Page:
Steam whistles echo off Tacoma waterfront once again

The high-pitched whistles of steam engines bounced off the shore of the Thea Foss Waterway Saturday as four steam-powered boats ferried visitors, demonstrating how people used to get around South Puget Sound before roads connected communities.

Significantly smaller than the fleet of steam-powered ferries and cargo ships known as the Mosquito Fleet that once cruised the Sound, the group of fiberglass and wooden hulled boats were captained by steam-power enthusiasts who are members of the Northwest Steam Society. They were at the Tacoma waterfront at the request of the Foss Waterway Seaport, which offered dock space in front of the museum for the boats to tie up.

“Some people really love us and others don’t,” said John Hope, president of the Northwest Steam Society. “Some like the noise, others don’t.”

Hope, who lives on Lake Washington in Seattle, brought his 103-year-old, wooden hull Vital Spark to the event. He acquired the boat from another member of the society who was no longer able to operate it. The quaint vessel boasts an awning, cushioned seats in the stern and wooden benches in the bow. But what sets it apart from other steam-powered boats is the Windermere Kettle fastened to the front of the steam-powered engine.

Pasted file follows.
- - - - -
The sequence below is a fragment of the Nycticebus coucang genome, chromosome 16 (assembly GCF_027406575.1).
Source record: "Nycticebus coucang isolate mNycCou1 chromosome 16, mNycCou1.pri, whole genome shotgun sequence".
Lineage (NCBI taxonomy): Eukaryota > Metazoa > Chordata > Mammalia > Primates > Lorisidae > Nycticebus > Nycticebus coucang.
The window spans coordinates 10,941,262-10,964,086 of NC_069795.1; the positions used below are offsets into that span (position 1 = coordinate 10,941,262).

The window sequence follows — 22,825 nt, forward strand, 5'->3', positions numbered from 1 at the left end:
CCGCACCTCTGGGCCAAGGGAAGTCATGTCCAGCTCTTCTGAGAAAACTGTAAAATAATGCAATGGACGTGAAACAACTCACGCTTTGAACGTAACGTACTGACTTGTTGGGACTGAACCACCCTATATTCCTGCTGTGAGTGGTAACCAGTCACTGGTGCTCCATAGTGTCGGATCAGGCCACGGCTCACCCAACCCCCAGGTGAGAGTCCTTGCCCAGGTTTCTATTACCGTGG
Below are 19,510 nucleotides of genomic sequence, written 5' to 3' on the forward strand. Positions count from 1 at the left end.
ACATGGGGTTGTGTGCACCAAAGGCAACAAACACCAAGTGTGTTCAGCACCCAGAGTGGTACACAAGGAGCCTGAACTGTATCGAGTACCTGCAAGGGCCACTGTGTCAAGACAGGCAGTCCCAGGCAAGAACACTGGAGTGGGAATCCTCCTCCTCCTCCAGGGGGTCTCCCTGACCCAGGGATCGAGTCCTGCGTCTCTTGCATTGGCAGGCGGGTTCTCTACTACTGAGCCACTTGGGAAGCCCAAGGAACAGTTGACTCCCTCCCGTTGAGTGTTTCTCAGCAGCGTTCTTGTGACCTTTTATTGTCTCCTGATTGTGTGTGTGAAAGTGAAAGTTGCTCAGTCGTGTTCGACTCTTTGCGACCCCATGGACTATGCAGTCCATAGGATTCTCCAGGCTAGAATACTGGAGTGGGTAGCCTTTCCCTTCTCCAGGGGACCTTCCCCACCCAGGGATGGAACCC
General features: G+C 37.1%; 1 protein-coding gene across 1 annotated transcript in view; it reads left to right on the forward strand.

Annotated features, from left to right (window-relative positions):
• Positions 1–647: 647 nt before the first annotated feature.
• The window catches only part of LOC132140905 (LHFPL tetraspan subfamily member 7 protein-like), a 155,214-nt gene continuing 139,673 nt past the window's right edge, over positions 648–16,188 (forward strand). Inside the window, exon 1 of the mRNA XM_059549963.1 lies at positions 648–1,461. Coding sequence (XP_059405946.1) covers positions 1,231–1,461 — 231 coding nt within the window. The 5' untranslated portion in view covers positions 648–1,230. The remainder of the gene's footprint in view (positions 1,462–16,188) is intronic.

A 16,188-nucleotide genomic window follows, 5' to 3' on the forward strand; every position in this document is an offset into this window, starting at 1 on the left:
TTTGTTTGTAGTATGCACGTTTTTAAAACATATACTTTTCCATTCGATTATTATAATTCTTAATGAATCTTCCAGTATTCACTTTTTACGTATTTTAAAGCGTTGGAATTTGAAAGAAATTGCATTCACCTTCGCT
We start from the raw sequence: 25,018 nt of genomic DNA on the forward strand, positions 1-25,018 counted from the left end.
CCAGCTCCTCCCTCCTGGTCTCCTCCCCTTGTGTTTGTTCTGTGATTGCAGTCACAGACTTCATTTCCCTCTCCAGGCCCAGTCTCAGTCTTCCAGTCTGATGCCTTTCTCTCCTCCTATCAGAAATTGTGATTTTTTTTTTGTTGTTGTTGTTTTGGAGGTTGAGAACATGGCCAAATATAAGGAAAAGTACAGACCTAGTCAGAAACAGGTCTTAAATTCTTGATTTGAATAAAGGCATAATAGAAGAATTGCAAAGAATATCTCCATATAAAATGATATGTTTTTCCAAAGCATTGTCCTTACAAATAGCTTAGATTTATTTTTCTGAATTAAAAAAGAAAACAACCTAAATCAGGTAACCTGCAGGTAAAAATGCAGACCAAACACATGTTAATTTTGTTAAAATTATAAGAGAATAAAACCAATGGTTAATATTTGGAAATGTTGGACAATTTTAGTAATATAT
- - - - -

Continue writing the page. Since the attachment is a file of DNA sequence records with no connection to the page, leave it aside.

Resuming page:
“We can boil a gallon and a quarter of water in 20 seconds,” Hope boasted.

A Brit, one might think Hope would serve high tea aboard the vessel, but he’s been in the States long enough that he prefers coffee, he joked. The kettle is a nod to his heritage, and the fact that England is the heart of where steam started.

Most of the steam boats on the water Saturday are kept out of the water when they’re not being used. They’re small enough to be put on a trailer, but large enough to hold eight or more adults. Their owners may get on the water only six to 10 times a year, but their love for steam-powered machines is year-round.

Hope grew up with an uncle and grandfather who worked with steam-powered machinery. He always wanted to build a steam boat once he retired. When he finally left Boeing as the director of flight operations engineers, he realized it was easier to buy a steam boat than build one from scratch. Being part of the Northwest Steam Society allows members to connect with others who love steam-powered machinery. They also share maintenance tips and tricks with each other, he said.

“When you have an old steam boat you can’t go to West Marine,” to get parts, Hope said. “Between us, we can make anything.”

Lopez Island resident Mike Colyar had his boat Folly on the water Saturday. Loading the boiler with chunks of cedar from his neighbor’s deck, Colyar took Puyallup residents Greg and Heather Skinner and 3-year-old daughter Emma for a cruise.

“That was really special,” Heather Skinner said after disembarking from Folly. “I just wanted to see them go.”

Taking people out and talking about steam is what Colyar loves best about the boat, he said. Then he added “and tooting the whistle.”

Wesley Wenhardt, executive director of the Foss Waterway Seaport, also was along the water Saturday to see the boats. The seaport asked the boats to come for its theme weekends that take information from the museum and make it hands-on for the public.

“Our goal is to reconnect and reunite people with the waterfront,” Wenhardt said.